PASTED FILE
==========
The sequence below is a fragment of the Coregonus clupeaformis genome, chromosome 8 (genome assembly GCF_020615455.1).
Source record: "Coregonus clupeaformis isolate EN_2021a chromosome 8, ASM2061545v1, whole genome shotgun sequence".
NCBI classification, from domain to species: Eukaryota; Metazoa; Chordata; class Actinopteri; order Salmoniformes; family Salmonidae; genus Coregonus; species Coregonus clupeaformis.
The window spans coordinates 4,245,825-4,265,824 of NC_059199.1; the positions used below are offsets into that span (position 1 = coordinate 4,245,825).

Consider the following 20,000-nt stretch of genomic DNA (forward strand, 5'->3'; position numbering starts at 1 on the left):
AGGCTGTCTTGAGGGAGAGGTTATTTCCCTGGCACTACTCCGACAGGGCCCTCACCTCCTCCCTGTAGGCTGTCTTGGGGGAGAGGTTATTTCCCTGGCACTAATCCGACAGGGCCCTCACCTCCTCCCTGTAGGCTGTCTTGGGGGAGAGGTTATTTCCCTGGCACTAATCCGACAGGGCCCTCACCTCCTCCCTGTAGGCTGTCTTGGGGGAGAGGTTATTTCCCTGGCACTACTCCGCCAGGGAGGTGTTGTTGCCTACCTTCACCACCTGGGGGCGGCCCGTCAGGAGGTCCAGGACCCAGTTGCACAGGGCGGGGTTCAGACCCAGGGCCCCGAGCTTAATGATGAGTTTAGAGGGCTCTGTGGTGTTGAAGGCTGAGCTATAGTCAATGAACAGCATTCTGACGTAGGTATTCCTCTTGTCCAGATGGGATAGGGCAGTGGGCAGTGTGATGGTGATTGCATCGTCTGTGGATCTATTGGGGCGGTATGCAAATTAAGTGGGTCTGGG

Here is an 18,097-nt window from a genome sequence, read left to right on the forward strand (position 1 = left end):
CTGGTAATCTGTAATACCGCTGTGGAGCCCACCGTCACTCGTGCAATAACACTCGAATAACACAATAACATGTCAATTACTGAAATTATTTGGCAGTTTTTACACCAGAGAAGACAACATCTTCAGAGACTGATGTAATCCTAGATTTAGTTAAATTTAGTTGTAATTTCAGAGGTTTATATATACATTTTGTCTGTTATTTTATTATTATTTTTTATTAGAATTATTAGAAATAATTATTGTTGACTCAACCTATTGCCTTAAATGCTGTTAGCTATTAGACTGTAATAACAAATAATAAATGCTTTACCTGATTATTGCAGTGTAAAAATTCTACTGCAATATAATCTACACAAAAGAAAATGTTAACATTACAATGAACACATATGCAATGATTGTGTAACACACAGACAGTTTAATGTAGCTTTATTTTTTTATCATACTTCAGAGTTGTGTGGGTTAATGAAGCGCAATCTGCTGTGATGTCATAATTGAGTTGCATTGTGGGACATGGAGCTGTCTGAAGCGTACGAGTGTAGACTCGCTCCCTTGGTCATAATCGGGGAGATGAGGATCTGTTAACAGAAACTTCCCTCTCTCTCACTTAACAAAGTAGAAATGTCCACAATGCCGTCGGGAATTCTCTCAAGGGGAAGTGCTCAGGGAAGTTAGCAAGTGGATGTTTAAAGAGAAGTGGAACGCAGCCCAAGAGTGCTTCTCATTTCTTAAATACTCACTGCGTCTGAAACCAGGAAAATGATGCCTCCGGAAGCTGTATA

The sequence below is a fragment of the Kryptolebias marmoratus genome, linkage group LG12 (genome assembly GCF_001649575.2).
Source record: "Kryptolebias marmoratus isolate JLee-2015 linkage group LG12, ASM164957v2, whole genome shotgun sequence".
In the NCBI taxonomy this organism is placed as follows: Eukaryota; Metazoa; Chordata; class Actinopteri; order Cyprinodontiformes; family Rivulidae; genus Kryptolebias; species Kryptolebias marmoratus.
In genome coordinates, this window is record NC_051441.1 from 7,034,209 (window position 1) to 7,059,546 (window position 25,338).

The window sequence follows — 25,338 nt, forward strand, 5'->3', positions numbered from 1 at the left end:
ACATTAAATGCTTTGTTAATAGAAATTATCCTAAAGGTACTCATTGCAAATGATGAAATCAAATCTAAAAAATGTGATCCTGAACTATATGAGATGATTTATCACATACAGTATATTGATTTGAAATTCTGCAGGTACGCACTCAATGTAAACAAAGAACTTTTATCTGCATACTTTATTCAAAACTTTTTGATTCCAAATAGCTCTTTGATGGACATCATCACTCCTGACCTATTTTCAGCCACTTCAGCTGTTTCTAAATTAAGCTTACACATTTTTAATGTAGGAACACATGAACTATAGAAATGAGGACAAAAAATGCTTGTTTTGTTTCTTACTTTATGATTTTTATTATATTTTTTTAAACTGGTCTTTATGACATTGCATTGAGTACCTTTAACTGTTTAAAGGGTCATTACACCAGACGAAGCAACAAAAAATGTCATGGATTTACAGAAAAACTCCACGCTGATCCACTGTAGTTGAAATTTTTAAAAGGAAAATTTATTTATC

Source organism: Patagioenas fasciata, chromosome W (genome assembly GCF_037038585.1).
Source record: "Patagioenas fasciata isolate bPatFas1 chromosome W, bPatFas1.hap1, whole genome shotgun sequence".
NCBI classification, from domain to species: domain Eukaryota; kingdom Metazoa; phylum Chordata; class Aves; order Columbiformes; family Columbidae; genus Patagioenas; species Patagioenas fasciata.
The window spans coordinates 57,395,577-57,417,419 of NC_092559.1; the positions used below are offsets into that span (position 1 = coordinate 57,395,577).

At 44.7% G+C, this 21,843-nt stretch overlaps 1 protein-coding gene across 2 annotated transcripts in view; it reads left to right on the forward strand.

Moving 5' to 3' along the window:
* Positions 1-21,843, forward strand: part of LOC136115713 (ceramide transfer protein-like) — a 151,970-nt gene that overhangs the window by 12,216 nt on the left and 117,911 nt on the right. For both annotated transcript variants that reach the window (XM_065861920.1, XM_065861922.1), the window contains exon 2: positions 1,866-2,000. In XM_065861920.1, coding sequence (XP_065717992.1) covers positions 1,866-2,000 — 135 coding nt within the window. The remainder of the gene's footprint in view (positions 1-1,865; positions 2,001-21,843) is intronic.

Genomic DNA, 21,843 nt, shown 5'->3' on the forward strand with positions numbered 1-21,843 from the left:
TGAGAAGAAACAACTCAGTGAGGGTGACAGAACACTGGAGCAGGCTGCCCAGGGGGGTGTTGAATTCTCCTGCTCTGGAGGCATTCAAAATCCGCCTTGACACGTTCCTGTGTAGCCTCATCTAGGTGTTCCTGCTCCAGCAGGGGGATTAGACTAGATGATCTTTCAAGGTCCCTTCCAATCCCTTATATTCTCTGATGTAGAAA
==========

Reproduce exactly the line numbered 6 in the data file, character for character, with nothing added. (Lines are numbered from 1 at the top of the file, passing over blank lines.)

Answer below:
AGGCTGTCTTGAGGGAGAGGTTATTTCCCTGGCACTACTCCGACAGGGCCCTCACCTCCTCCCTGTAGGCTGTCTTGGGGGAGAGGTTATTTCCCTGGCACTAATCCGACAGGGCCCTCACCTCCTCCCTGTAGGCTGTCTTGGGGGAGAGGTTATTTCCCTGGCACTAATCCGACAGGGCCCTCACCTCCTCCCTGTAGGCTGTCTTGGGGGAGAGGTTATTTCCCTGGCACTACTCCGCCAGGGAGGTGTTGTTGCCTACCTTCACCACCTGGGGGCGGCCCGTCAGGAGGTCCAGGACCCAGTTGCACAGGGCGGGGTTCAGACCCAGGGCCCCGAGCTTAATGATGAGTTTAGAGGGCTCTGTGGTGTTGAAGGCTGAGCTATAGTCAATGAACAGCATTCTGACGTAGGTATTCCTCTTGTCCAGATGGGATAGGGCAGTGGGCAGTGTGATGGTGATTGCATCGTCTGTGGATCTATTGGGGCGGTATGCAAATTAAGTGGGTCTGGG